E- Yea yea yea… There’s a song that I wrote called “God is Merciful” and it’s on my cd. And it’s kinda where I’m heading with my music. People see me as an RnB artist, some people see me as a jazz artist, some people see me as a contemporary folk artist. I know I’ve been labeled a few things, but there’s this song called “Merciful” which just displays, you know, that God is merciful. Through all your sins and all that you do wrong, you have to make amends with it. I don’t shove religion down people’s throat, but I’m just so blessed to still be alive and it’s because of god’s mercy.
G- Very good. Now, you’re always out playing. Sun, shine, sleet, snow, it doesn’t really make a big difference… If there is a happening in Syracuse, you’re always out. For all of your vast years of experience playing music on these streets, what would you say is the most memorable, or the craziest, experience that you’ve had to deal with?
E- (laughs) That’s two sides of the coin!
G- Well, gimme both.
E- I’m gonna give you both.
E- The best thing I’ve experienced is meeting Bob Dylan, you know? I was playing music on the streets one day when Bob Dylan was due to be playing, and I said ‘Oh my goodness… Bob Dylan’s bus is parked over there at the Syracuse Sheraton!’
Always on the hustle because this is his livelihood, Eli hears a small commotion in the street.
E – I think they’re letting out of the Westcott over there. Looks like it, I don’t know.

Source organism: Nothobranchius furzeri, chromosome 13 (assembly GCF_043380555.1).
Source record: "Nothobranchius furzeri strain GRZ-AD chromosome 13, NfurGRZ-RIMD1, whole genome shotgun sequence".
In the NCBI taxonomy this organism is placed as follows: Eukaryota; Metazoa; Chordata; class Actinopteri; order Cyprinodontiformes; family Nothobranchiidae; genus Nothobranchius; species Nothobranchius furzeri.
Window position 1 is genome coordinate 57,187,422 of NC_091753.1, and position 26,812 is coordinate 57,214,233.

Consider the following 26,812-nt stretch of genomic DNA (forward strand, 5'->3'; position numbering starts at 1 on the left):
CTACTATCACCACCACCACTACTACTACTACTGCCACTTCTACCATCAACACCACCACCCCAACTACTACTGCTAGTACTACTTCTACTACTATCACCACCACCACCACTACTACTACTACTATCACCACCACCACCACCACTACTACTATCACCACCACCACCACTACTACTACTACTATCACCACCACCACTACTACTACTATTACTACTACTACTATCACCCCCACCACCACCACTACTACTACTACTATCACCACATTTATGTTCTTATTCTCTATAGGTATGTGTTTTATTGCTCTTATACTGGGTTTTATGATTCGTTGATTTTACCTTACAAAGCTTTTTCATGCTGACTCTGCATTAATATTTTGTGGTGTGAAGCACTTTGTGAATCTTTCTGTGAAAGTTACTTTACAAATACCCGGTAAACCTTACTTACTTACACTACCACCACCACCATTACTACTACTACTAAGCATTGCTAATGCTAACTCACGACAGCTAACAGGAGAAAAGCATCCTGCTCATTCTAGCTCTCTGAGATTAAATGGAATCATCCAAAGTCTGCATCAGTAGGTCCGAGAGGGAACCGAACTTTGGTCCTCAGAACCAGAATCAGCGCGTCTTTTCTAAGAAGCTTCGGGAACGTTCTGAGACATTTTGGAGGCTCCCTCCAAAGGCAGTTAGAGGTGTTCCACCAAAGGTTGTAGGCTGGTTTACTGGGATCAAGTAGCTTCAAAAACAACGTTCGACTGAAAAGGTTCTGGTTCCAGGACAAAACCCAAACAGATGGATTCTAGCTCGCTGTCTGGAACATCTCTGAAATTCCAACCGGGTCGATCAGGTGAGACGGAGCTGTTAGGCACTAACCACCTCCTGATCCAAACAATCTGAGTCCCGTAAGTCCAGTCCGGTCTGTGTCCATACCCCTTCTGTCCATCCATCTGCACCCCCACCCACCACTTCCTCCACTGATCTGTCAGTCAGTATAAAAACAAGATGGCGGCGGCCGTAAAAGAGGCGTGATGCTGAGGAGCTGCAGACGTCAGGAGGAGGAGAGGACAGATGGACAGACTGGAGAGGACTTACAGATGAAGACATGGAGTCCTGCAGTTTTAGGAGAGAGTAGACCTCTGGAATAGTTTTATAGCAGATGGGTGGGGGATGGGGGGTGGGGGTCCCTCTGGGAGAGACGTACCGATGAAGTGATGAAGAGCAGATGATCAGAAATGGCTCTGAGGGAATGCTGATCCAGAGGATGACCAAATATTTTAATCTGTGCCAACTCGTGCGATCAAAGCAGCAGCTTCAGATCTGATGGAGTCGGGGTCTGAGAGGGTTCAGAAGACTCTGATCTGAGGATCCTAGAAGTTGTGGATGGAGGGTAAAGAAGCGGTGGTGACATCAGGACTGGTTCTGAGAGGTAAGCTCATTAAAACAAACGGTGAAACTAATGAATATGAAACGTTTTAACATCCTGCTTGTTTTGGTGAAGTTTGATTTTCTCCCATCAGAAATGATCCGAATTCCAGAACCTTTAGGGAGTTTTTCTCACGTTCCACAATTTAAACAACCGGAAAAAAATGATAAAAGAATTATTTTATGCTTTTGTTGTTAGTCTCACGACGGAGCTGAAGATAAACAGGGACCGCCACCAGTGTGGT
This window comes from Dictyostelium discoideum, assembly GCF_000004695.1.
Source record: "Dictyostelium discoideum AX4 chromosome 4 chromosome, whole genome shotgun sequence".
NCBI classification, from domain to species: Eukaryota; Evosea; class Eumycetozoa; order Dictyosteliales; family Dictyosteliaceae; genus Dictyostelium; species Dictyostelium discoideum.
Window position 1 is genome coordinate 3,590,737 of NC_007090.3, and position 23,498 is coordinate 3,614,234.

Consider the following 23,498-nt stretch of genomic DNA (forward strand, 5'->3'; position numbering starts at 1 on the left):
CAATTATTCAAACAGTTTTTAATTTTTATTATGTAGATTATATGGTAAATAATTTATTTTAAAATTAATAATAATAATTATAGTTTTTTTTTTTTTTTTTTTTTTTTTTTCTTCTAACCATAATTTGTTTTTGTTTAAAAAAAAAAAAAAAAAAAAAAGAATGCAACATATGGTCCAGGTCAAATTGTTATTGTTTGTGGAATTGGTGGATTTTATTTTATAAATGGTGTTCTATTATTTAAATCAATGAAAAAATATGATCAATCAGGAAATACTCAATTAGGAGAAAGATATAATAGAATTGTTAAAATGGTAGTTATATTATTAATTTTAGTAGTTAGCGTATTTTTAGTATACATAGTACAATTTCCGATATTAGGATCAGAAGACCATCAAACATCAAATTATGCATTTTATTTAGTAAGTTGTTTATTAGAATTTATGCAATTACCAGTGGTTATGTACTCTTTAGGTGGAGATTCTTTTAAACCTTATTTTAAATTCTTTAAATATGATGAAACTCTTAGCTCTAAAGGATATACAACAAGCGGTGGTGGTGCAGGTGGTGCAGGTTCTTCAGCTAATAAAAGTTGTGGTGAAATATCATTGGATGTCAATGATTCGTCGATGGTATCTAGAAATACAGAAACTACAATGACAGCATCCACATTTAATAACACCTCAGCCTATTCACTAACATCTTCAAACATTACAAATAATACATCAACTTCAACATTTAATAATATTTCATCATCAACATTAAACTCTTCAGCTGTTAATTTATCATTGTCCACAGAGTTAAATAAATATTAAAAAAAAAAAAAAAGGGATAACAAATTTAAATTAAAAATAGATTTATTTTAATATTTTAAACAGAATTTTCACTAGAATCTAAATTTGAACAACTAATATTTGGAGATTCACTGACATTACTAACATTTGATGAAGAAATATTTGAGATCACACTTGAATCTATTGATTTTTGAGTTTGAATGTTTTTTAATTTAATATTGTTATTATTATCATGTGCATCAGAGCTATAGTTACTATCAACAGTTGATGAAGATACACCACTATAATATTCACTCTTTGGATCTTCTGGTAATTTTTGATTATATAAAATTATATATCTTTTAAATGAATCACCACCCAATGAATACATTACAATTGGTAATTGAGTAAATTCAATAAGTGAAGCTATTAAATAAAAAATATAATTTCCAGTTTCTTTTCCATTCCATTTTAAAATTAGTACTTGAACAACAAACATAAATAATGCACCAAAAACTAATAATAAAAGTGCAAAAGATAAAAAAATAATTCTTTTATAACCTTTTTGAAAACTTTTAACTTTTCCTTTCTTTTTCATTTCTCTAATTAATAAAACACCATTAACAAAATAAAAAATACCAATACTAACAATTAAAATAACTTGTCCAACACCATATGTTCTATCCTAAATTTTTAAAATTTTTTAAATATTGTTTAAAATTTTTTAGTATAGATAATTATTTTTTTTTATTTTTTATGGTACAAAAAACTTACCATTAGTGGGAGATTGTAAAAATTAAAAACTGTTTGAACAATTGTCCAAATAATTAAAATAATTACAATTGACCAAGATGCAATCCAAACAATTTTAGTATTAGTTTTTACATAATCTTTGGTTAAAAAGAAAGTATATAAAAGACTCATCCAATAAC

G- They’ve got one more band going on after.
E- Ok. But anyway, I was playing my guitar, just to tell this story because some people didn’t catch it when it came up currently… This was like 1998, and, you know, Bob Dylan was gonna be playing at the War Memorial. So, I’m playing my guitar and this guy walks up to me, and this is like October or November or something like that… It was kinda chilly. So the guy goes ‘Hey, do your fingers ever get cold?’ And I didn’t know who bob Dylan was personally, looking at him. I’ve seen pictures of him way back in the day, you know, with ‘All Along The Watchtower,’ but that’s all I remember were the pictures.
My record is -42 degrees windchill factor.
G- (laughing) Oh my god… Jeez.
E- That’s heavy, man.
E- I’ve been thinking about calling Guinness Book of World Records to see how cold as someone played and how long and all of that…
G- You gonna fly to Siberia and try to break that record?
E- I don’t know. It’s gonna take a lot of money, but anyways. So the guy ended up walking away and he said ‘Sounds good. Good luck, and keep playing!’ He walked away and this lady comes up to me and says ‘What did he say to yoou?! What did he say to you?!’ and I had no clue what she was talking about. She says ‘Do you know who that was?! That was Bob Dylan!’ So I said ‘Yea?!” You heard this story before?